Editor's Viewpoint: Stormont's malaise an embarrassment
Every set of economic figures which emerge get worse and worse, especially here in Northern Ireland.
Unemployment, at nearly 61,000, is at its highest level since 1997 and almost one quarter of 18- to 24-year-olds cannot get a job. Inflation last month rose to 5.2%, as huge electricity and gas price rises were factored into the index. With winter ahead there is little doubt that many households will struggle to keep warm due to the high energy costs. Food prices are also increasing, creating another strain on family budgets.
Given this dismal background one would expect the devolved administration at Stormont to be striving its utmost to bring some glimmer of hope to a beleaguered region.
This newspaper has consistently censured the administration for its sloth in bringing forward a programme for government and makes no apology for again pointing out that it will be several months before a programme is agreed.
As well there appears to be no coherent or overarching plan in place to stimulate the economy.
At this stage congratulations are in order for Invest NI for its plan to give loans to companies which cannot access equity. Around £50m will be in the pot and this could be a lifesaver for many small businesses currently experiencing cash-flow problems but finding little sympathy from the bankers. The scheme should be operational within three months which is lightening speed for any government initiative and shows the sort of forward thinking which should be replicated throughout government.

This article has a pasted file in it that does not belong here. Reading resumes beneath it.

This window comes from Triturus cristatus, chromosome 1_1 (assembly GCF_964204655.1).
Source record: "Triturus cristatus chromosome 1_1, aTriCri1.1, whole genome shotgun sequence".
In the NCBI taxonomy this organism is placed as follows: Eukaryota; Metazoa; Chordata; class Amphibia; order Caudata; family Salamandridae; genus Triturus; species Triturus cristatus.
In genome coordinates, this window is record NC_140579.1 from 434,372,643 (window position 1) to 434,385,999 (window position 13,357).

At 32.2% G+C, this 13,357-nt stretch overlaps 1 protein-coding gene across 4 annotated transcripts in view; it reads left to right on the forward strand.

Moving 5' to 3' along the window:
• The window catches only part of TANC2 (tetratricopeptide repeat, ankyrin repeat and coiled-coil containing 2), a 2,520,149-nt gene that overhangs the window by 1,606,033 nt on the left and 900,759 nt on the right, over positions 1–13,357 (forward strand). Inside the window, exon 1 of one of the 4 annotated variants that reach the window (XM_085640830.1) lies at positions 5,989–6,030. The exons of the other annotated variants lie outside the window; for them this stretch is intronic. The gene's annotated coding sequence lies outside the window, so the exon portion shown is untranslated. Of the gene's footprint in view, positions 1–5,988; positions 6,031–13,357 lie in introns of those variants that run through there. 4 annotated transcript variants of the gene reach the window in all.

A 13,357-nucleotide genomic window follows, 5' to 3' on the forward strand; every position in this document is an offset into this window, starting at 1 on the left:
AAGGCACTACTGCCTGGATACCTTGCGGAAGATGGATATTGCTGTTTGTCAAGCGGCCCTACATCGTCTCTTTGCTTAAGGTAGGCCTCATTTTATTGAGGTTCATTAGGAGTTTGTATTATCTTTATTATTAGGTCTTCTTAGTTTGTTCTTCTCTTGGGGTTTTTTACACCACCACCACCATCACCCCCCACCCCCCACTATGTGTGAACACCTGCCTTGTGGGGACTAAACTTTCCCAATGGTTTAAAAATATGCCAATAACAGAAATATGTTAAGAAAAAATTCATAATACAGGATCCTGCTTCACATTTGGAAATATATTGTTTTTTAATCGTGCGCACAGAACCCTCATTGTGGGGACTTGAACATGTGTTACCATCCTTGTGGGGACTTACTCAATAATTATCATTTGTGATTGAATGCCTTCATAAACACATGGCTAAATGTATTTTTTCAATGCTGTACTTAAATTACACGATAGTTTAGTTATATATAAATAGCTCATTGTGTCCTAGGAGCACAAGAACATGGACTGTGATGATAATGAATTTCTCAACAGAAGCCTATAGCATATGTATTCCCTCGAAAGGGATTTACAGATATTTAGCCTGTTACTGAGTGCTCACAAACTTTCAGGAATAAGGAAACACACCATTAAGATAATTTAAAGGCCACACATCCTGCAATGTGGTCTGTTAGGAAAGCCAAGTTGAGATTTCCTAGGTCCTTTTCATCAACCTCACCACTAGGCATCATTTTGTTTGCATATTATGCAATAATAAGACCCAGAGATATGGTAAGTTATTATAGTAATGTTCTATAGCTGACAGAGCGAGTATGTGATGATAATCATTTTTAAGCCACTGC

However there is little indication that the Stormont administration is doing anything other than reacting to crises when they emerge. It has to be accepted that global pressures and a global recession are beyond the influence of local politicians, but their job is to find ways of mitigating those pressures at this regional level. While there are tentative signs of recovery in other parts of the UK, the indices in Northern Ireland all point towards continuing gloom and stagnation.
What plans are in place to help those families facing fuel poverty this winter? What efforts are being made to get our young people into work? What incentives are being given to businesses to encourage growth? Is the regulation of the utilities sufficiently tight? Addressing these questions would assure the public that the politicians feel the pain of ordinary families.
There is no doubt that in other regions of the UK the politicians would be facing increasing anger - perhaps even protest marches - for its lack of apparent efforts to date. We were told that a devolved administration would be more caring and more effective than direct rule.
We are still to be convinced that it is delivering anywhere near its promised potential.